Middle schoolers from Loves Park were chosen to create the ornament representing Illinois for the National Christmas Tree Celebration in Washington D.C.
The two dozen Harlem Middle School art students worked on 24 ornaments for more than a month in secret. The National Parks Service didn’t let the kids say anything about their project until the official announcement.
The seventh-graders spent afternoons crafting the state ornament and days dodging questions from friends.
“I would have to make up a different reason every time,” said Peyton Hissong. “I would just say ‘art stuff’ and then kind of walk away.”
Instead of having each student make an ornament, their exploratory art teacher Ruth Meissen says they decided everyone should work on every ornament.
And Meissen says they decided on using only one design.
“It's not just representing our school -- how do we represent our state? So, we agreed on going with the white oak tree as one of the symbols of strength,” she said.
White oak leaves circle the green ornaments. They have an outline of the state with a slogan, “Peace and Joy from Illinois” and a heart dangling from the bottom -- an homage to their hometown.
More than 200,000 tourists will see the tree just outside the White House.
It was hard to imagine all of those eyes on their ornaments, while the seventh-graders were secretly decorating them.
Gabrielle Baumgardner says that part didn’t bother them.
“I think more pressure was going into how many people we were representing,” she said.
Their art teacher -- and 2008 Illinois Teacher of the Year -- Ruth Meissen says only finishing touches remained for the ornaments by the time everyone else even found out about it.
“It's just kind of like cooking a big meal,” said Meissen. “You've been working with all the ingredients for so long and you get near the end, you're like, ‘Does this even taste good anymore?’”
After the many hours putting them together, Meissen said she wanted to make sure her students had the chance to Washington D.C. and see the ceremony.
They created a GoFundMe and started fundraising to cut costs for the families. Meissen said donations made a difference. Most students made the trip.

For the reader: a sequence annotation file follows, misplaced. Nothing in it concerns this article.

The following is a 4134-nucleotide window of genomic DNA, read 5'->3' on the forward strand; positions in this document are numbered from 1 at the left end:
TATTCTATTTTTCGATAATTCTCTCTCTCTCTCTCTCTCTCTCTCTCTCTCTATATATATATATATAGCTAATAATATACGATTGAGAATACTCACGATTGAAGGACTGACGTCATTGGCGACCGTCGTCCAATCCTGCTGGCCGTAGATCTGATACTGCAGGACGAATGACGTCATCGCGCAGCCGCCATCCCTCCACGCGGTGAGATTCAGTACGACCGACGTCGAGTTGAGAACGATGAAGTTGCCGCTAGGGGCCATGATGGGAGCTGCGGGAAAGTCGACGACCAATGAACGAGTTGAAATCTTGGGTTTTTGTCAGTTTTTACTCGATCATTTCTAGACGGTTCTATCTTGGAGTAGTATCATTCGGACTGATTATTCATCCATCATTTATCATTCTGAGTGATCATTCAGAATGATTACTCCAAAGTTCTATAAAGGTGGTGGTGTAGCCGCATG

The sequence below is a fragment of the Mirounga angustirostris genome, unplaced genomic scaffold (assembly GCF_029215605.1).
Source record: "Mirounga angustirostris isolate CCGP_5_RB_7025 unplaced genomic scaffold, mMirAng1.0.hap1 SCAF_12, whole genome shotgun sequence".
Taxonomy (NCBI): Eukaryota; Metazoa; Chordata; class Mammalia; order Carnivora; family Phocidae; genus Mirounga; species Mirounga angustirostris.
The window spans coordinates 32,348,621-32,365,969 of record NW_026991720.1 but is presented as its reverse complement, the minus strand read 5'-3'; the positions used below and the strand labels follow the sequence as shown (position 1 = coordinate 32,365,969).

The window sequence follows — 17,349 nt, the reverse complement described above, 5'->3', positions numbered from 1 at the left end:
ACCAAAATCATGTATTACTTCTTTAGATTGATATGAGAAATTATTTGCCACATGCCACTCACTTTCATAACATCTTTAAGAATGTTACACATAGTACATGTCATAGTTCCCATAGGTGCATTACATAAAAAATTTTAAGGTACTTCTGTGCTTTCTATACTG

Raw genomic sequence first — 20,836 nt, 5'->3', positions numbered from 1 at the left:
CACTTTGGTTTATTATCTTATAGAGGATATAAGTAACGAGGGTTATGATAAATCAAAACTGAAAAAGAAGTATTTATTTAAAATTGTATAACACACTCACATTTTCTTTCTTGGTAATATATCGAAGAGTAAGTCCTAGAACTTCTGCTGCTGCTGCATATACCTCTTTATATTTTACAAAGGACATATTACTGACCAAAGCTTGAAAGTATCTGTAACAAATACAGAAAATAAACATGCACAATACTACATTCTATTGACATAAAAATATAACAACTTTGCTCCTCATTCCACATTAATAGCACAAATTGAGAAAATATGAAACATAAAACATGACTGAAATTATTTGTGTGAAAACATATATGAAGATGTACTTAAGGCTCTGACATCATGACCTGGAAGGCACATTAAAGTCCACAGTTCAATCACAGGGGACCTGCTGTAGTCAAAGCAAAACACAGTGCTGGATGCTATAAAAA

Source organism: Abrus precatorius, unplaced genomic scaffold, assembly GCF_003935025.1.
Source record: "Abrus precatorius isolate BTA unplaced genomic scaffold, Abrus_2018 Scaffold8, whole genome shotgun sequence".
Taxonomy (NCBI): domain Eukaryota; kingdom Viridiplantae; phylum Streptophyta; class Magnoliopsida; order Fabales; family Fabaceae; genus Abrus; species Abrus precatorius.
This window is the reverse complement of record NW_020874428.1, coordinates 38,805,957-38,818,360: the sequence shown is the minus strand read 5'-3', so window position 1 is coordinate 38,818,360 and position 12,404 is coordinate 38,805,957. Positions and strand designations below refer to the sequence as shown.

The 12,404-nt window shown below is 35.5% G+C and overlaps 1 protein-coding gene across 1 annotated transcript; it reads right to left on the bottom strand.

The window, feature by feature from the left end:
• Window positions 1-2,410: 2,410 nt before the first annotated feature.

Before the tree lighting ceremony began, they were whisked behind the ropes to see their tree first. Of course, they also moved some ornaments around and fixed a few branches.
“You know, we're art people,” said Meisen. “So we just ‘zhooshed’ it.”
Meissen says she lit up when someone from the U.S. Department of Education told her Illinois was their favorite.
“It was a real proud moment because these are seventh-graders who did those ornaments and many of the ornaments were made by high school students,” she said.
And when the students saw their tree for the first time?
“It didn't seem real,” said Adryanna Whitmire. “Like I thought it was a dream, but it was actually really amazing to see them; from us just working on them in here (the classroom) to going to see them in front of many people.”
They even felt a little like proud parents to their 5-inch ornaments.
“If you could imagine your kid graduating from college,” said Baumgardner.
Then came the tree lighting ceremony. And just after that, Meissen says they ran over to the White House visitor’s center where their ornament was also featured front and center on a tree.
“That...that actually got me emotional seeing that,” she said.
Maritza Martinez says her class knows the significance of the occasion.
“When’s another time that you're going to be able to be chosen to do this?” said Martinez. “So you just gotta take it and just be happy with it.”
Now that the art students are back in Loves Park, they’re finishing up a few leftover ornaments they plan to give to some of the people who supported their trip.